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Glutathione S-transferase isoenzymes and glutathione peroxidase activity in normal and tumour samples from human lung

An increasing body of evidence suggests that glutatwhione-dependent enzymes are an important factor in determining the sensitivity of tumours to cytotoxic drugs. Ten randomized normal and tumour samples from individuals with lung cancer were analysed for ghitathione S-transferase isoenzyme (GST) con... Full description

Journal Title: Carcinogenesis (New York) 1988-09, Vol.9 (9), p.1617-1621
Main Author: Carmichael, James
Other Authors: Forrester, Lesley M , Lewis, Alexander D , Hayes, John D , Hayes, Peter C , Wolf, C. Roland
Format: Electronic Article Electronic Article
Language: English
Subjects:
Publisher: Oxford: Oxford University Press
ID: ISSN: 0143-3334
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recordid: cdi_crossref_primary_10_1093_carcin_9_9_1617
title: Glutathione S-transferase isoenzymes and glutathione peroxidase activity in normal and tumour samples from human lung
format: Article
creator:
  • Carmichael, James
  • Forrester, Lesley M
  • Lewis, Alexander D
  • Hayes, John D
  • Hayes, Peter C
  • Wolf, C. Roland
subjects:
  • Analytical, structural and metabolic biochemistry
  • Biological and medical sciences
  • Enzyme Induction
  • Enzymes and enzyme inhibitors
  • Female
  • Fundamental and applied biological sciences. Psychology
  • Glutathione Peroxidase - metabolism
  • Glutathione Transferase - metabolism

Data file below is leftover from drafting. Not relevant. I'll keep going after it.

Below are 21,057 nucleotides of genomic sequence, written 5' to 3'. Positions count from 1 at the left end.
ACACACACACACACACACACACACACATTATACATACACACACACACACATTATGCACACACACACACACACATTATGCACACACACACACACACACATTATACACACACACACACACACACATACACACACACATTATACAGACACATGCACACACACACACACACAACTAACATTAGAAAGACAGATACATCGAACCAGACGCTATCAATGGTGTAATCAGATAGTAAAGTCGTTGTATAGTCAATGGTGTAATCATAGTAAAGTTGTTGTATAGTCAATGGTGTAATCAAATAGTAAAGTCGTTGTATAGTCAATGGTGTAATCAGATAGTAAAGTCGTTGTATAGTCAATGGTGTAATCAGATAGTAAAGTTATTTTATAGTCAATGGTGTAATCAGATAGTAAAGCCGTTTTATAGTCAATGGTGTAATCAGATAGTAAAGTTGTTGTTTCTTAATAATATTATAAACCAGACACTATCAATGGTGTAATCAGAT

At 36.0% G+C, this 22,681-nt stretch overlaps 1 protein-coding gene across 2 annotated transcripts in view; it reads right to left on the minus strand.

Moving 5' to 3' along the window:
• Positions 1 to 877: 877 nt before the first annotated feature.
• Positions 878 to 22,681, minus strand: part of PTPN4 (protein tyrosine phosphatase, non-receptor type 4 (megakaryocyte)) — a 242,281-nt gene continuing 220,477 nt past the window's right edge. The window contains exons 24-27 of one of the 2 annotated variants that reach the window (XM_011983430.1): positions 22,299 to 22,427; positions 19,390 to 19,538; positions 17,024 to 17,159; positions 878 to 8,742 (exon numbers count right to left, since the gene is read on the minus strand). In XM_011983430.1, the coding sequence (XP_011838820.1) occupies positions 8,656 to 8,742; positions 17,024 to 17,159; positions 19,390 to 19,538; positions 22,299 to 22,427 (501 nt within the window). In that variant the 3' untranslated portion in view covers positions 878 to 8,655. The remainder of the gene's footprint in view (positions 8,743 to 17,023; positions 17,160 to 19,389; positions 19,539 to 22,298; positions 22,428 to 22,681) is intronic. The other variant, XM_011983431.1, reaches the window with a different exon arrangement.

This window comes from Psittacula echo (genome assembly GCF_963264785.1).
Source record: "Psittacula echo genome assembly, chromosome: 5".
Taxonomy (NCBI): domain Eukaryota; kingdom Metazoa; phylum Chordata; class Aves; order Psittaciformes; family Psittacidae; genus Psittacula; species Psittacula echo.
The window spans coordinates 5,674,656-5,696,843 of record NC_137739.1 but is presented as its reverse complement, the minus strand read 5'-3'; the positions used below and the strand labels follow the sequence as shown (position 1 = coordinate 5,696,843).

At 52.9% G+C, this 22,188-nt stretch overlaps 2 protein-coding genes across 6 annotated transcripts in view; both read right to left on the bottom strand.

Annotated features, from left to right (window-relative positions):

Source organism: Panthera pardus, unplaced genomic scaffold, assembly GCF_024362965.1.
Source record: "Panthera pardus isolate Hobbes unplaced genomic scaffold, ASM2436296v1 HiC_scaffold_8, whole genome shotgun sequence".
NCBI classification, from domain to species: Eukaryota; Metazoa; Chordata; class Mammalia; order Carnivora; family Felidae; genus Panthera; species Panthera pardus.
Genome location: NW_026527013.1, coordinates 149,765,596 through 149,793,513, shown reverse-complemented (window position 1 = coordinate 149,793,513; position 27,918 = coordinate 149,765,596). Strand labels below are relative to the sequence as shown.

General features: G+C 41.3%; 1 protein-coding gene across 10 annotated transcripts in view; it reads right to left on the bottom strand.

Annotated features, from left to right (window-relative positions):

• Humans
  • Isoenzymes - metabolism
  • Lung - enzymology
  • Lung Neoplasms - enzymology
  • Male
  • Transferases
ispartof: Carcinogenesis (New York), 1988-09, Vol.9 (9), p.1617-1621
description: An increasing body of evidence suggests that glutatwhione-dependent enzymes are an important factor in determining the sensitivity of tumours to cytotoxic drugs. Ten randomized normal and tumour samples from individuals with lung cancer were analysed for ghitathione S-transferase isoenzyme (GST) content and ghitathione peroxidase (Gpx) activity. The normal tissue samples exhibited a 5.1- and 7.0-fold variation in GST and Gpx activity respectively. High levels of the π class, acidic Yf, GST subunit were found in all the samples, with little variation between individuals. The concentration of α and μ class subunits was 5- to 10-fold lower and were subject to significant individual variability. The μ class subunit identified had a faster mobility on SDS-PAGE than the hepatic GST μ standard and did not appear subject to the genetic polymorphism associated with certain members of this gene family. This suggests the presence of a novel pulmonary protein which may correspond to the rat Yn Yn protein. The normal to tumour ratio for GST activity varied significantly between the samples and tended to follow the relative expression of the μ class subunit, and to a lesser extent the α class GST subunit. The π subunit was present in the normal and tumour cells in very similar concentration. The expression of the μ class GST appeared to follow the differences in GST enzymic activity and although the numbers were small appeared to segregate according to tumour type. Gpx activity was also elevated in certain tumours. Of particular interest were the two adenocarcinomas which had a 20- to 30-fold higher tumour Gpx activity.
language: eng
source:
identifier: ISSN: 0143-3334
fulltext: no_fulltext
issn:
  • 0143-3334
  • 1460-2180
url: Link


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titleGlutathione S-transferase isoenzymes and glutathione peroxidase activity in normal and tumour samples from human lung